The South Carolina Medical Association has been strident in its criticism of the PPACA, expressing its extreme disappointment with the Supreme Court’s ruling upholding the law, and vowing to oppose healthcare reform on the federal level. An editorial in the Spring issue of this journal noted that the next election is the most import of our life time because it may be our last opportunity to stop the Obama administration from turning our country into a “socialist state.” These hyperbolic statements are counterfactual, and family physician should know better.

Family physicians should know better, because we have first-hand knowledge of the dysfunctional nature of our pre-PPACA health care system. We see patients struggling to pay their medical bills and hear about the resulting bankruptcies. We see how being uninsured leads to costly delays in treatment and adverse outcomes. We see the waste of money and resources that results from accessing routine care through the emergency room. And we hear the tragic stories of the working poor who must rely on the meager assistance we can provide through our community free clinics.

Family physicians should know better, because we have the knowledge and expertise to understand the evidence that supports a high performing health care system. We know the facts about our country’s poor performance on health care outcomes compared to other developed countries. We have seen the dreadful statistic on health care disparities, and the charts projecting unsustainable growth in the Medicare program over the next decade. We understand how cost-shifting and adverse selection make private insurance unaffordable. We should know better because we can see how reliance on a private employer-financed system and an underfunded public Medicaid system leaves us with the worst of both worlds.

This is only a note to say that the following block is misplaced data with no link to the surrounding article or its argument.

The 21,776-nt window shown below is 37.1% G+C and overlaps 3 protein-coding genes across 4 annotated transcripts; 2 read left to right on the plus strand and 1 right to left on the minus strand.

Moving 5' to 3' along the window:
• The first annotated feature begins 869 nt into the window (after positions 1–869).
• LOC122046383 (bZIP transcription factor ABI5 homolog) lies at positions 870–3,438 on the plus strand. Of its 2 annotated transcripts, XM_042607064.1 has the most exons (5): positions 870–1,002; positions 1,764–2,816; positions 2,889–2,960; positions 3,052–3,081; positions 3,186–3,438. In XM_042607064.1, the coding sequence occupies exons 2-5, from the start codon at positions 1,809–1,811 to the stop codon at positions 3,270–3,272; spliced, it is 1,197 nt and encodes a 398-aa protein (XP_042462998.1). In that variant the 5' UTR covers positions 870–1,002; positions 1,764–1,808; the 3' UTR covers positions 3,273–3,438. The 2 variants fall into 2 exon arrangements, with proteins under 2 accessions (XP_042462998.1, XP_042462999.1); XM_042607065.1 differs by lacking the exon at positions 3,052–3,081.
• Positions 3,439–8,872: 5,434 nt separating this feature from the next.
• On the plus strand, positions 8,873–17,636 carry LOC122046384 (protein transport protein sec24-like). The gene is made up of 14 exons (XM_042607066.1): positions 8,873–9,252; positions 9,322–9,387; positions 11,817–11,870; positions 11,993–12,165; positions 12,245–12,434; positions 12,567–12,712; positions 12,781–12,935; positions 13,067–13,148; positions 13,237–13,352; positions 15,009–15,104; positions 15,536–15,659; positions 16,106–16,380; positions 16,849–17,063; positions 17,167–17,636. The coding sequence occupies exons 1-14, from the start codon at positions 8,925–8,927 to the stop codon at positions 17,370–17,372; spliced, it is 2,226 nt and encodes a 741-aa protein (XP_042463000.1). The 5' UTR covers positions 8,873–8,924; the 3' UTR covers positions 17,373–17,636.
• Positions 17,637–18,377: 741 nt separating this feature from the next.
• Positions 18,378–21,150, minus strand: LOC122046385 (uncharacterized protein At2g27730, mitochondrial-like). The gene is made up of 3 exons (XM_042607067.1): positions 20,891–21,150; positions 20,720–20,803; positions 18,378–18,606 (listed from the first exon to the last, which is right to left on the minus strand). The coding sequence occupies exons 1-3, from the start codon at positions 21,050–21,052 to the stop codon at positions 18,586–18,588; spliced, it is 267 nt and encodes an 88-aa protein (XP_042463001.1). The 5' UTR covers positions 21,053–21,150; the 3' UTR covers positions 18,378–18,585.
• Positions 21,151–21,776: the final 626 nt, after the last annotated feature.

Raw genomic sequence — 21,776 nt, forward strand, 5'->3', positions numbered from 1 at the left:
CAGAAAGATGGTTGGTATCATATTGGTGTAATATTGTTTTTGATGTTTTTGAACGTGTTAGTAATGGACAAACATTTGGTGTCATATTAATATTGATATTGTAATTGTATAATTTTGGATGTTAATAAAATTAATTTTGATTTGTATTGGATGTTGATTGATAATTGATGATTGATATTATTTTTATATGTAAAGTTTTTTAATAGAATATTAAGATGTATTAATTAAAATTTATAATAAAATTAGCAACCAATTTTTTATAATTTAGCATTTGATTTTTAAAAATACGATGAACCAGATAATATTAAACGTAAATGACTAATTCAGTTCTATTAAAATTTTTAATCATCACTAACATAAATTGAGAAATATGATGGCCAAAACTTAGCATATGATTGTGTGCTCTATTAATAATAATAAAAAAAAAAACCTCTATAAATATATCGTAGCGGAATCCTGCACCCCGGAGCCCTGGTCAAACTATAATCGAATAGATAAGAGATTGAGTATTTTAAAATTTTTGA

Family physicians should know better, because the current system is destroying our profession. Primary care medicine is in peril because of the present fee-for-service reimbursement system. The PPACA includes several reforms aimed at strengthening the primary care workforce, and compensating physicians for the work involved in care management. Without these reforms, family medicine will eventually find itself in an untenable financial position.

Now that the Supreme Court sideshow is over, it is time to move on and fully implement the PPACA. There is much more work ahead, including fixing the Sustainable Growth Formula, and achieving meaningful liability reform. As a professional society, we should be willing to work with policymakers of all political stripes to enhance the quality of health care, improve access and affordability, and promote a health care system based on primary care. Health care reform is a complex issue that requires dispassionate debate and fact-based reasoning. For the sake of our patients, our country, and our profession, we should refrain from making exaggerated and inaccurate claims about the nature of of the PPACA. 

Perhaps this year’s election really is the most important one in our lifetime. Regardless of who wins, we will have a president who understands—and has supported—the reforms embodied in the PPACA. If Mr. Obama wins, his administration is likely to continue these reforms. If Mr. Romney wins, we can hope that his recent statements are simply election year rhetoric, and that the thoughtful positions he eloquently expressed prior to the campaign season, will prevail after November.

This article was published in South Carolina Family Physician.